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Seattle Travel Guide

University District

The U-District, as everyone calls it, is the neighborhood surrounding the University of Washington (UW or "U-Dub" to locals). The campus is extraordinarily beautiful (especially in springtime, when the cherry blossoms are flowering), and the Henry Art Gallery, on its western edge, is one of the city's best small museums. Beyond that, the appeal of the neighborhood lies in its variety of

cheap, delicious ethnic eateries, its proximity to the waters of Portage and Union Bays and Lake Washington, and its youthful energy.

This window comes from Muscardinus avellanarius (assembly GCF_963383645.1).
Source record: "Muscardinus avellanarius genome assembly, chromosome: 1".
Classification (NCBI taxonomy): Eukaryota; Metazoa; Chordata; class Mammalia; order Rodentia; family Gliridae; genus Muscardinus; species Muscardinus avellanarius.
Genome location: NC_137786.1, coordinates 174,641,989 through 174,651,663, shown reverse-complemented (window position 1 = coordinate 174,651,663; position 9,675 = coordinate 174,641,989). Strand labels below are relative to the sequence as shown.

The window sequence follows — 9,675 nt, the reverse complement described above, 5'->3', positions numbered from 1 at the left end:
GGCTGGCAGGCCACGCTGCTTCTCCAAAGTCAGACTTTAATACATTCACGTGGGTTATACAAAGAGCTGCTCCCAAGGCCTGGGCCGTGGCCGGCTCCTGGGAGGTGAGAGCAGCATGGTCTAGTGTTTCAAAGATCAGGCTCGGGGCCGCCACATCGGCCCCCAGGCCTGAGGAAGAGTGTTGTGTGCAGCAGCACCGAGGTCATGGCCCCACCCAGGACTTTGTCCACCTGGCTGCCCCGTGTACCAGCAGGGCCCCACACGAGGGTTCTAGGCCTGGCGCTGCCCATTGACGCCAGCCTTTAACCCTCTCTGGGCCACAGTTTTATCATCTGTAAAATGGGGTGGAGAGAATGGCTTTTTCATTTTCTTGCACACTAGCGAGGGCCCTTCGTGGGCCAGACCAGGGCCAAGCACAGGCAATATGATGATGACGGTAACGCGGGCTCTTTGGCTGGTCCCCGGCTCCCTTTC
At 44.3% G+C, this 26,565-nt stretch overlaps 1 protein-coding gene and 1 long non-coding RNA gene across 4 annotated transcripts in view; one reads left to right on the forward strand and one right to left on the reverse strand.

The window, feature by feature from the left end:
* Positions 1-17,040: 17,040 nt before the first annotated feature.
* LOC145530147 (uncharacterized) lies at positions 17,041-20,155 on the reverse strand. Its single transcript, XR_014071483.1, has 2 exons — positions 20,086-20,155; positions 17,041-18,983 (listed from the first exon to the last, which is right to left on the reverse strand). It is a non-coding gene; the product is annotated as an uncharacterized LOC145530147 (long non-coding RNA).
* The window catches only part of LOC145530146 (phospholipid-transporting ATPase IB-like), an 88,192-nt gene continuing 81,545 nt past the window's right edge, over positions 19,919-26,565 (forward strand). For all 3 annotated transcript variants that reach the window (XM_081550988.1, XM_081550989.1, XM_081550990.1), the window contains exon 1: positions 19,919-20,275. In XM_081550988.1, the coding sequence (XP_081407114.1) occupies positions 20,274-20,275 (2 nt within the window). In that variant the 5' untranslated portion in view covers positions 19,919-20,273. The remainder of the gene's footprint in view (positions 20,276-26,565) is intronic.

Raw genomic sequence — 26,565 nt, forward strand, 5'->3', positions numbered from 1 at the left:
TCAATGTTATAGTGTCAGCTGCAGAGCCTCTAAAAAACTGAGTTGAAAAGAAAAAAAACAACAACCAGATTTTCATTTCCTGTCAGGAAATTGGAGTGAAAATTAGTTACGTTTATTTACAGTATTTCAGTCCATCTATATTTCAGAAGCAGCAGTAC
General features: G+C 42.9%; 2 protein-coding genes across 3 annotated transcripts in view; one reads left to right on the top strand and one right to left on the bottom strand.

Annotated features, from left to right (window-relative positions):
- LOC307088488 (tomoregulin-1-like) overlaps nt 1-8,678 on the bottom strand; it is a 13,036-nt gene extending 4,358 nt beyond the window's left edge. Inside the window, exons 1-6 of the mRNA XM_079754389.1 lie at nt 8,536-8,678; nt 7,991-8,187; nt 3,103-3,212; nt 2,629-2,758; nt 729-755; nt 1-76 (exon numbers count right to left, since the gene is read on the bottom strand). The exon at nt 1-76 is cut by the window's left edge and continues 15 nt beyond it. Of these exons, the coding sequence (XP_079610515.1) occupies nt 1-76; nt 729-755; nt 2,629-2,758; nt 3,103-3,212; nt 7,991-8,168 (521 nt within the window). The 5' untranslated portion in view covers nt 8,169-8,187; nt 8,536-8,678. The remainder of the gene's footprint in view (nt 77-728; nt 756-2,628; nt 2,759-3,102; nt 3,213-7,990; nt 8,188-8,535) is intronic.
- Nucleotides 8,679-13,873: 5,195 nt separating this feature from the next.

The U-District isn't everyone's cup of chai. Almost all businesses are geared toward students, and the area has its own transient population. The U-District often feels like it's separate from the city—and that's no accident. The university was founded in 1861 and was constructed on newly clear-cut land long before there were any convenient ways to get to the city that was growing Downtown. More so than any other northern neighborhood, the U-District had to have it all. Nowadays that's still true—at least until the Light Rail links the neighborhood with Capitol Hill and Downtown in 2016. Residents don't even have to travel to Downtown to get their shopping done: they have their own upscale megamall, University Village ("U Village"), an elegant outdoor shopping center with an Apple store, chain stores (including H&M, Gap, Eddie Bauer, Crate & Barrel, Room & Board, and Banana Republic), as well as restaurants, boutiques, and two large grocery stores. The Burke-Gilman Trail, Magnuson Park, and the UW Botanic Gardens Center for Urban Horticulture offer scenic detours.

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